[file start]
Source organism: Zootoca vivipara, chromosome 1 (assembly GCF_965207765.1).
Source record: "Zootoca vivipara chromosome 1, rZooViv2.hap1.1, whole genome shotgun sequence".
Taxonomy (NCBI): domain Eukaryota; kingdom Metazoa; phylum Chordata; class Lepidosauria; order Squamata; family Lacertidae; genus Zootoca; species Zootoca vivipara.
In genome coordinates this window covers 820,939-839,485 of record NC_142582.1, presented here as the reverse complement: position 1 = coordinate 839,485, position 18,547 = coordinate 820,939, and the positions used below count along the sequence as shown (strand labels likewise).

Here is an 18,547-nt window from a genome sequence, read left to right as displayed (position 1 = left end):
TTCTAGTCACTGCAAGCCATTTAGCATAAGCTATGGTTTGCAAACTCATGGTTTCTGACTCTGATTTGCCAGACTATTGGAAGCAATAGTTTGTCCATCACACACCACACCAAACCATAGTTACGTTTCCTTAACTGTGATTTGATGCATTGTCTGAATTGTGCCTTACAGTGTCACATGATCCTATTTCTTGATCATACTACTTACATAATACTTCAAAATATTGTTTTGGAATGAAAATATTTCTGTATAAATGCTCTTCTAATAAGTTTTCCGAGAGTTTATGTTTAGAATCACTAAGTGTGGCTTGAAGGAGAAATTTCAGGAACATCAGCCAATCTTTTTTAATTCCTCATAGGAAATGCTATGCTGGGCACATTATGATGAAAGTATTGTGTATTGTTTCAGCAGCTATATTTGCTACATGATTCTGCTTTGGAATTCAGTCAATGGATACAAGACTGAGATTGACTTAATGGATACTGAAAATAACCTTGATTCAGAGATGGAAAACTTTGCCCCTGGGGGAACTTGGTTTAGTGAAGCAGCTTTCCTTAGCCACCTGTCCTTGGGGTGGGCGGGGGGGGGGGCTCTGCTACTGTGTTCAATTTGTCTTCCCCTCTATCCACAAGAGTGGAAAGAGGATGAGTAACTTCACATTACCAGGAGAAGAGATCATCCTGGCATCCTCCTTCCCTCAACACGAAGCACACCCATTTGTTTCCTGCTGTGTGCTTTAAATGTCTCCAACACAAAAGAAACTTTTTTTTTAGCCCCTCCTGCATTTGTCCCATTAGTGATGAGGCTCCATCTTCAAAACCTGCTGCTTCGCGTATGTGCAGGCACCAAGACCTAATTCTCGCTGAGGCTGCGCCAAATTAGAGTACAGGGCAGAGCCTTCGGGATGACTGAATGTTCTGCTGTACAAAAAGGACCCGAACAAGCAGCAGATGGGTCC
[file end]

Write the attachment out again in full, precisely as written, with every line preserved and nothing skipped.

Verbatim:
Source organism: Zootoca vivipara, chromosome 1 (assembly GCF_965207765.1).
Source record: "Zootoca vivipara chromosome 1, rZooViv2.hap1.1, whole genome shotgun sequence".
Taxonomy (NCBI): domain Eukaryota; kingdom Metazoa; phylum Chordata; class Lepidosauria; order Squamata; family Lacertidae; genus Zootoca; species Zootoca vivipara.
In genome coordinates this window covers 820,939-839,485 of record NC_142582.1, presented here as the reverse complement: position 1 = coordinate 839,485, position 18,547 = coordinate 820,939, and the positions used below count along the sequence as shown (strand labels likewise).

Here is an 18,547-nt window from a genome sequence, read left to right as displayed (position 1 = left end):
TTCTAGTCACTGCAAGCCATTTAGCATAAGCTATGGTTTGCAAACTCATGGTTTCTGACTCTGATTTGCCAGACTATTGGAAGCAATAGTTTGTCCATCACACACCACACCAAACCATAGTTACGTTTCCTTAACTGTGATTTGATGCATTGTCTGAATTGTGCCTTACAGTGTCACATGATCCTATTTCTTGATCATACTACTTACATAATACTTCAAAATATTGTTTTGGAATGAAAATATTTCTGTATAAATGCTCTTCTAATAAGTTTTCCGAGAGTTTATGTTTAGAATCACTAAGTGTGGCTTGAAGGAGAAATTTCAGGAACATCAGCCAATCTTTTTTAATTCCTCATAGGAAATGCTATGCTGGGCACATTATGATGAAAGTATTGTGTATTGTTTCAGCAGCTATATTTGCTACATGATTCTGCTTTGGAATTCAGTCAATGGATACAAGACTGAGATTGACTTAATGGATACTGAAAATAACCTTGATTCAGAGATGGAAAACTTTGCCCCTGGGGGAACTTGGTTTAGTGAAGCAGCTTTCCTTAGCCACCTGTCCTTGGGGTGGGCGGGGGGGGGGGCTCTGCTACTGTGTTCAATTTGTCTTCCCCTCTATCCACAAGAGTGGAAAGAGGATGAGTAACTTCACATTACCAGGAGAAGAGATCATCCTGGCATCCTCCTTCCCTCAACACGAAGCACACCCATTTGTTTCCTGCTGTGTGCTTTAAATGTCTCCAACACAAAAGAAACTTTTTTTTTAGCCCCTCCTGCATTTGTCCCATTAGTGATGAGGCTCCATCTTCAAAACCTGCTGCTTCGCGTATGTGCAGGCACCAAGACCTAATTCTCGCTGAGGCTGCGCCAAATTAGAGTACAGGGCAGAGCCTTCGGGATGACTGAATGTTCTGCTGTACAAAAAGGACCCGAACAAGCAGCAGATGGGTCC